“I think that there are few people working in television who don’t think about how they can make the transition (to the new media). I think the board and staff of the Festival has made a concerted effort to turn their attention to what is going on in the media marketplace and that it is not just about television any more. The CFTPA (Canadian Film and Television Producers Association) has been getting involved in new media, for instance. Most companies who have been involved in television want to transition their businesses as a hedge against change and to do more in the online world. I have been sharing ideas with TV people and I think you see them increasingly focusing their energy on online and digital media.”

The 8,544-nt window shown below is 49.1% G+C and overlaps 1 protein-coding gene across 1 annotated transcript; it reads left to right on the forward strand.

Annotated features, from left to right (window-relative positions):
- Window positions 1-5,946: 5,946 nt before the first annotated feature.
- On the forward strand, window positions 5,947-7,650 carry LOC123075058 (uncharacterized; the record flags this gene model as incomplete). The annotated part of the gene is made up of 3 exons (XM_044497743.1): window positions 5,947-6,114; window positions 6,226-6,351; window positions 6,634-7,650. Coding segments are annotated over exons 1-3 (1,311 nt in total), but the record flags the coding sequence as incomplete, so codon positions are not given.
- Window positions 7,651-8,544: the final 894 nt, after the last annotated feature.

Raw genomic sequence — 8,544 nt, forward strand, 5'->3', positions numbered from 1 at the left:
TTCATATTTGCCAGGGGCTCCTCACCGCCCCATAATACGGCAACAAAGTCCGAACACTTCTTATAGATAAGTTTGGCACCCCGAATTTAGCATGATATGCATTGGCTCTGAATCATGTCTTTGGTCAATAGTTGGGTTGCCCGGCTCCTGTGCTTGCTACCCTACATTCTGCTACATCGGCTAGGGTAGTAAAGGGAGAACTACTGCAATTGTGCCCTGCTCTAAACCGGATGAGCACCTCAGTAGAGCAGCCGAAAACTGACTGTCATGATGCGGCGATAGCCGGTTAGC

Bolen says that despite the evolution of new technologies and the introduction of multi-media platforms, it’s unlikely that traditional television will disappear any time soon. He says that while the federal government Is encouraging applicants for funding to include new media platforms, they are also encouraging a blending of traditional programming with online platforms. However, he says that while television still wins out in terms of its ability to attract advertising, advertisers eventually find their audience.